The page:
Tom Dooley co-founded Eclectica in 1996 and serves as its Managing Editor. In the 12 years between earning a BA in English literature from the University of Chicago and a MPA in municipal management from the University of Wisconsin-Milwaukee, he taught middle and high school English in Alaska, Arizona, and Wisconsin, amassing fond memories, dubious experiences, and debt. Two careers post-teaching later, he now creates spreadsheets and PowerPoint slides for the man by day, edits Eclectica by night, and feels very grateful for the blessings he has received—chief among them being married to the sweetest gal and the best poet he knows. He and said gal reside in Albuquerque, New Mexico, with enough rescued lapdogs to field a diminutive Iditarod racing team and the empty-nest echoes of two amazing Haitian-American children who have flown the coop.
Julie King shares a birthday with Eminem. She has a Master's in creative writing, which she teaches along with film studies at the University of Wisconsin, Parkside. Her work appears in the Iowa Press anthologies Boomer Girls and are you experienced? and she has published in Fiction International, Sundog, Puerto del Sol, Quarterly West, Gulf Coast, and others. She wrote, directed, and produced the short film Worlds, sometimes stars in B-horror movies, and is a mother to four personality-rich cats. She first appeared in the magazine back in 1996 and has been a member of the staff since 1999.
Tara M. Gilbert-Brever has a BA in English from UW-Parkside, which isn't quite "panning out," at least where finding a "real" job is concerned. Her fun job is to work as assistant poetry editor for Eclectica. When not searching for that real job, she likes to monkey around on her computer, writing poems or creating photoart. She also loves to take her cat (Ponyboy) outside and watch him roll all over the patio. Tara's work has appeared in or is forthcoming in the following publications: Muse Apprentice Guild, Riven, Small Spiral Notebook, Poems Niederngasse, Wicked Alice, Eclectica, Stirring, Blind Man's Rainbow, Poetalk, and Primavera.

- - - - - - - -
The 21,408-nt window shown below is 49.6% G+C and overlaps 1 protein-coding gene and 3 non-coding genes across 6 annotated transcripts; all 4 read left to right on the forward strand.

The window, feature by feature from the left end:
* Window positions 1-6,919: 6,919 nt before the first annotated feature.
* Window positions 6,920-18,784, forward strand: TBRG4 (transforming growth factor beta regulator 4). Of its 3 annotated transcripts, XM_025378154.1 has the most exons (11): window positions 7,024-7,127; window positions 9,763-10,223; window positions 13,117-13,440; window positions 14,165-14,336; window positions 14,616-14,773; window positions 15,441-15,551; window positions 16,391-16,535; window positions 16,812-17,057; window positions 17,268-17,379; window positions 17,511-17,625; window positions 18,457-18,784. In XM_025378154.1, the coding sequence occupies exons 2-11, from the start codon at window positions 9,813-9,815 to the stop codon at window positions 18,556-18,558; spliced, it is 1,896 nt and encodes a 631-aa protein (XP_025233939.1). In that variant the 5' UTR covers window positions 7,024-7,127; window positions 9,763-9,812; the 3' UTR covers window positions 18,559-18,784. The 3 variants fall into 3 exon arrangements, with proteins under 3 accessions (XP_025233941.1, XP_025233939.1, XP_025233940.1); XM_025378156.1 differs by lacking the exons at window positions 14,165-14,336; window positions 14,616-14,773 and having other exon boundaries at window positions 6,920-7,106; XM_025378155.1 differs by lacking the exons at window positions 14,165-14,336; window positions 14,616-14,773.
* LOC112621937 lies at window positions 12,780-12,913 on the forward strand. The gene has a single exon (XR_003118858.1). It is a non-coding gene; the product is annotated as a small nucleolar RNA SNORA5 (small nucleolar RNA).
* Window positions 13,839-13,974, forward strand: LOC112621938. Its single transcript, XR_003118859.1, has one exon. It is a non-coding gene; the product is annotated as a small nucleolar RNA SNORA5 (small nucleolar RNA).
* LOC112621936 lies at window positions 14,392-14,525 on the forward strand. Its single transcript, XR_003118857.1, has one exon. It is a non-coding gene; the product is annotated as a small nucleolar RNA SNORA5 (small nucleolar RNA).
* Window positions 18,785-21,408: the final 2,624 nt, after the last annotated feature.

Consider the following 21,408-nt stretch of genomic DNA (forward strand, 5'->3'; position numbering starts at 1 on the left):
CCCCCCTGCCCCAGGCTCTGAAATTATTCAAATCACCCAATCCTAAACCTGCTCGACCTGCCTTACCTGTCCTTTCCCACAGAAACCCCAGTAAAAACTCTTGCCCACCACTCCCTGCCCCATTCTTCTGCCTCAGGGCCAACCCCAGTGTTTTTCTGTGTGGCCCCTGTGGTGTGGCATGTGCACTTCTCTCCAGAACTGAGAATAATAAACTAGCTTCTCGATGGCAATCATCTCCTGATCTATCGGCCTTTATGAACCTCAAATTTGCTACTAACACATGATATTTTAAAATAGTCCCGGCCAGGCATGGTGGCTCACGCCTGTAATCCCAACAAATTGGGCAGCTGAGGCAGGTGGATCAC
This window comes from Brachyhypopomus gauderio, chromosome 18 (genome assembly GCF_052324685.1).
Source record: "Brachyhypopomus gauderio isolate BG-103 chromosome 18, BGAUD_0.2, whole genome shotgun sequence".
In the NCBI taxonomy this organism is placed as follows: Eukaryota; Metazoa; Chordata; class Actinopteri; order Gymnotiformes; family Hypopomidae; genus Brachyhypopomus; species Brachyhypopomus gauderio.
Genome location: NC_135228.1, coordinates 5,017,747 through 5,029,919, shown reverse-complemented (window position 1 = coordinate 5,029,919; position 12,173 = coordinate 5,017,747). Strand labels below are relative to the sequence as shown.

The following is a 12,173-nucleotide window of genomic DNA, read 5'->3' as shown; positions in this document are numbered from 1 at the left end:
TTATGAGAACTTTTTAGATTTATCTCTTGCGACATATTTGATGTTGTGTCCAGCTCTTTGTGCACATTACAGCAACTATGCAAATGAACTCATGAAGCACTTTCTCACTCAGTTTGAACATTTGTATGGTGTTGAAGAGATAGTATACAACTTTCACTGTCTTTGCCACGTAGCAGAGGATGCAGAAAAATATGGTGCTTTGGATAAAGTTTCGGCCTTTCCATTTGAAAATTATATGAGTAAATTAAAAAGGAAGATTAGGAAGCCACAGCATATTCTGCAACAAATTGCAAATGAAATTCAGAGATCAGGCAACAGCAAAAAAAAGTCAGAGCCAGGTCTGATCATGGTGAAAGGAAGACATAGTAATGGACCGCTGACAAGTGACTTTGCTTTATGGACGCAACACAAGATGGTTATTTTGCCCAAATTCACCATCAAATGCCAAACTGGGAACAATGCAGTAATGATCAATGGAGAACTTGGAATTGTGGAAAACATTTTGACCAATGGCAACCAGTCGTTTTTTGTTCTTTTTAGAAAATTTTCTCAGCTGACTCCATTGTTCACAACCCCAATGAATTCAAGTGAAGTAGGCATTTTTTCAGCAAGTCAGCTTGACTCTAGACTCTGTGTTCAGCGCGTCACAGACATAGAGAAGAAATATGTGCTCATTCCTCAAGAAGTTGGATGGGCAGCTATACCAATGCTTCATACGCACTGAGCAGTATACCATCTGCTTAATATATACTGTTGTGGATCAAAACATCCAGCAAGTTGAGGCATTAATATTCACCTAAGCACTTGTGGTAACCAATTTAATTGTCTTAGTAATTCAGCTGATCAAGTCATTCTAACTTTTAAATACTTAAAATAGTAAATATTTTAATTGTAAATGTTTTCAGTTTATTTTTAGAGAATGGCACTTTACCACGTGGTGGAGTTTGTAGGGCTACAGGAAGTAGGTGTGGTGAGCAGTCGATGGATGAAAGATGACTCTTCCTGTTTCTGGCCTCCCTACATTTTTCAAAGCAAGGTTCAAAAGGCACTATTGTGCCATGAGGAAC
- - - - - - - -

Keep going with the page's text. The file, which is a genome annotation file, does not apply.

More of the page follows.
Kevin McGowin edited the review section of this issue.
Ann Anderson lives in Los Angeles, where she earns ridiculously high pay as a voice-over actor and ridiculously low pay as a writer. Information about her book, "Snake Oil, Hustlers and Hambones: The American Medicine Show," can be found on Amazon and on the link provided.
David Ayers is a poet. He lives in Georgia, where it just might rain.
T.E. Ballard is a professional artist and writer living in the Midwest with her two young daughters. She has been nominated for two Pushcarts and her poem "Seal Island" recently won second place with the American Association of University Women. She was also the Special Merit Winner in the 2002 Muriel Craft Bailey Memorial Award sponsored by The Comstock Review, and her poem, "Revelation" was included in the BEST OF MELIC POETRY: THE FIRST FIVE YEARS. You may find more of her work in The Drunken Boat, The Paumanok Review, The Melic Review, Mandrake Press, Tryst, Three Candles, Gumball Poetry, The Poet's Canvas, Red River Review, Verse Libre and Snow Monkey. She is currently at work on her first book of poetry.